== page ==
You are on page 1of 61

Table of contents 14 Anthropometry and biomechanics ........................................................................................ 14-1 14.1 General application of anthropometric and biomechanic data ..................................... 14-2 14.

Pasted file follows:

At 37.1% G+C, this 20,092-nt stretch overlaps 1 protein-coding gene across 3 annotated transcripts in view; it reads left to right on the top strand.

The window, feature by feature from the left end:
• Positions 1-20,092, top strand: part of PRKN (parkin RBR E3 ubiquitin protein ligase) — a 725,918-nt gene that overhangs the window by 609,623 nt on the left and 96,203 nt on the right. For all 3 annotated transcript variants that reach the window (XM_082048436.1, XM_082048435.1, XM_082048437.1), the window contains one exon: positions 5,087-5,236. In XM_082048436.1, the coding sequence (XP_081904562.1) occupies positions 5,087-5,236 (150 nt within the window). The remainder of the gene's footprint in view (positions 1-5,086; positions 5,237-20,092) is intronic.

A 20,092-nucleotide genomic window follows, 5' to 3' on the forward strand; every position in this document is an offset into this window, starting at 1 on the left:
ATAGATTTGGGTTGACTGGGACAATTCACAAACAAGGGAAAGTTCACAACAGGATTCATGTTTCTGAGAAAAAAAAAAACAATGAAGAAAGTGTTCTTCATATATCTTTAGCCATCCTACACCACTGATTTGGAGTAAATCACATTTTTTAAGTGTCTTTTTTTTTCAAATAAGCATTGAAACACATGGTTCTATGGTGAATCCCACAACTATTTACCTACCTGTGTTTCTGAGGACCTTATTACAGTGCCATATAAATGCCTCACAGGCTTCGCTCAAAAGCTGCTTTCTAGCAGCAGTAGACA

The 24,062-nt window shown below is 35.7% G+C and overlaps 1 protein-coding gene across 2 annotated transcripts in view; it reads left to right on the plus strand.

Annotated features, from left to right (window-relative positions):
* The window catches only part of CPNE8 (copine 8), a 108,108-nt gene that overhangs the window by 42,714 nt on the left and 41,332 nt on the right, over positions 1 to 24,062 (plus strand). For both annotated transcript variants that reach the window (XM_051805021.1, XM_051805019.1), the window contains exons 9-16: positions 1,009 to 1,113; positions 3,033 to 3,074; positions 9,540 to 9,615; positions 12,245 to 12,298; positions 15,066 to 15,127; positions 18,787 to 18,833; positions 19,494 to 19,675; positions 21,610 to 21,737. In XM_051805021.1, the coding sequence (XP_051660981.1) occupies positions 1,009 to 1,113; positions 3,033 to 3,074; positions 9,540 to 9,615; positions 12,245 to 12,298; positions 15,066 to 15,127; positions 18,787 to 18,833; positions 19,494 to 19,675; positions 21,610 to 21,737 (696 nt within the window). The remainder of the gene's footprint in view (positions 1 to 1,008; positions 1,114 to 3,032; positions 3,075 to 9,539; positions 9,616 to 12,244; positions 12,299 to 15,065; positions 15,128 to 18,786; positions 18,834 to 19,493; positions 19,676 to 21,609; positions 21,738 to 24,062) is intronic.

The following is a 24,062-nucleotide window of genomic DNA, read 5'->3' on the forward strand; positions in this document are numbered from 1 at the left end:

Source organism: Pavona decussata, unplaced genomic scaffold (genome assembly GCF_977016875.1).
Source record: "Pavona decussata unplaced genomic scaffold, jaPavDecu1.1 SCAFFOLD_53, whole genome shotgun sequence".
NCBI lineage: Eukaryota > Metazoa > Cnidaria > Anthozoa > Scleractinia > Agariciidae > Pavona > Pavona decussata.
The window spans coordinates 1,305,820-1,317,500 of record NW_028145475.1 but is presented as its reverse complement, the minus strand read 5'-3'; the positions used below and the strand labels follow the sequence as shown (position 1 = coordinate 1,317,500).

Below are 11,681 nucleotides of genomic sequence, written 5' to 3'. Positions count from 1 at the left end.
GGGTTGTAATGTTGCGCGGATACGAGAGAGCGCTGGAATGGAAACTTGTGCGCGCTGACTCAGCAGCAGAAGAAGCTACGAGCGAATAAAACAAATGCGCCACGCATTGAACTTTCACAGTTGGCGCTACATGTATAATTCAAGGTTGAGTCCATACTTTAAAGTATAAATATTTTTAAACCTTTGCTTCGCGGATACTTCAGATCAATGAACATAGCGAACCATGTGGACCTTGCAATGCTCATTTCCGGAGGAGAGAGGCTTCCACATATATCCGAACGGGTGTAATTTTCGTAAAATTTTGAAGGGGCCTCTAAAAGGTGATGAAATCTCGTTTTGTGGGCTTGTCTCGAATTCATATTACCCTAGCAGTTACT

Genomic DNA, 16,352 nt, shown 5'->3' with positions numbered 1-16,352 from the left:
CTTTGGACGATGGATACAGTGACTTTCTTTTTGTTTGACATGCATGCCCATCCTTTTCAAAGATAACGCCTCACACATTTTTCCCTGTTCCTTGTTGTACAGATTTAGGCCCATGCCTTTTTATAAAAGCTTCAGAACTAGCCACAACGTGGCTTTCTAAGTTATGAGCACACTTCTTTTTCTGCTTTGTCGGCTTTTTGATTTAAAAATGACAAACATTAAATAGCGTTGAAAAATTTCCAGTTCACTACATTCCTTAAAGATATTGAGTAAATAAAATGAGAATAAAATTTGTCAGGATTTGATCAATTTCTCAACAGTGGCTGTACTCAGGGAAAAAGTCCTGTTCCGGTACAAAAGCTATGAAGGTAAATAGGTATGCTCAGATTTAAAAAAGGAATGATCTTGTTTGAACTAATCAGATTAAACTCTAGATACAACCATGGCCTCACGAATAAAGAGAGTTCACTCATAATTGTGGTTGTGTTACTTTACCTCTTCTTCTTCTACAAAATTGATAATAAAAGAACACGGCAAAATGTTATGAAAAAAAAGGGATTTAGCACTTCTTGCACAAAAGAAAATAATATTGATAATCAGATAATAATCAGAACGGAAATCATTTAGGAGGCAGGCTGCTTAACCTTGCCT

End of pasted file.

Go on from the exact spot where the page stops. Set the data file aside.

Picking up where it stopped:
1.1 User population...................................................................................................... 14-2 14.1.2 Using design limits ................................................................................................ 14-4 14.1.3 Avoiding pitfalls in applying anthropometric data ................................................ 14-6 14.1.4 Solving a complex sequence of design problems .................................................. 14-7 14.1.5 Use of distribution and correlation data............................................................... 14-11 14.2 Anthropometric variability factors.............................................................................. 14-13 14.3 Anthropometric and biomechanics data...................................................................... 14-13 14.3.1 Data usage............................................................................................................ 14-13 14.3.2 Static body characteristics.................................................................................... 14-14 14.3.3 Dynamic (mobile) body characteristics ............................................................... 14-28 14.3.3.1 Range of whole body motion........................................................................ 14-28 14.3.3.2 Joint motion .................................................................................................. 14-29 14.4 Reach........................................................................................................................... 14-35 14.5 Human strength and handling capacity....................................................................... 14-42 14.5.1 Muscle strength factors ........................................................................................ 14-42 14.5.2 Exerted forces ...................................................................................................... 14-43 14.5.3 Push and pull forces ............................................................................................. 14-47 14.5.4 Lifting and carrying ............................................................................................. 14-52 14.6 Wheelchair anthropometrics ....................................................................................... 14-52 Glossary ................................................................................................................................... 14-55 References................................................................................................................................ 14-57 Index ........................................................................................................................................ 14-58 List of exhibits Exhibit 14.1.4.4 Exhibit 14.1.4.4 Exhibit 14.1.5.1 Exhibit 14.3.2.1 Exhibit 14.3.2.1 Exhibit 14.3.2.1 Exhibit 14.3.2.1 Exhibit 14.3.2.1 Exhibit 14.3.2.1 Exhibit 14.3.2.1 Exhibit 14.3.2.1 Exhibit 14.3.2.1 Exhibit 14.3.2.1 Exhibit 14.3.2.1 Exhibit 14.3.2.1 Exhibit 14.3.2.1 Additive effects of clothing on anthropometric measures ............................. 14-9 (continued) Additive effects of clothing on anthropometric measures....... 14-10 Percentile values........................................................................................... 14-11 Static human physical characteristics (head) ............................................... 14-15 (continued) Static human physical characteristics (head)........................... 14-16 (continued) Static human physical characteristics (head)........................... 14-17 (continued) Static human physical characteristics (head)........................... 14-18 (continued) Static human physical characteristics (seated) ........................ 14-19 (continued) Static human physical characteristics (seated) ........................ 14-20 (continued) Static human physical characteristics (seated) ........................ 14-21 (continued) Static human physical characteristics (seated) ........................ 14-22 (continued) Static human physical characteristics (standing)..................... 14-23 (continued) Static human physical characteristics (standing)..................... 14-24 (continued) Static human physical characteristics (standing)..................... 14-25 (continued) Static human physical characteristics (hand)........................... 14-26 (continued) Static human physical characteristics (standing position) ....... 14-27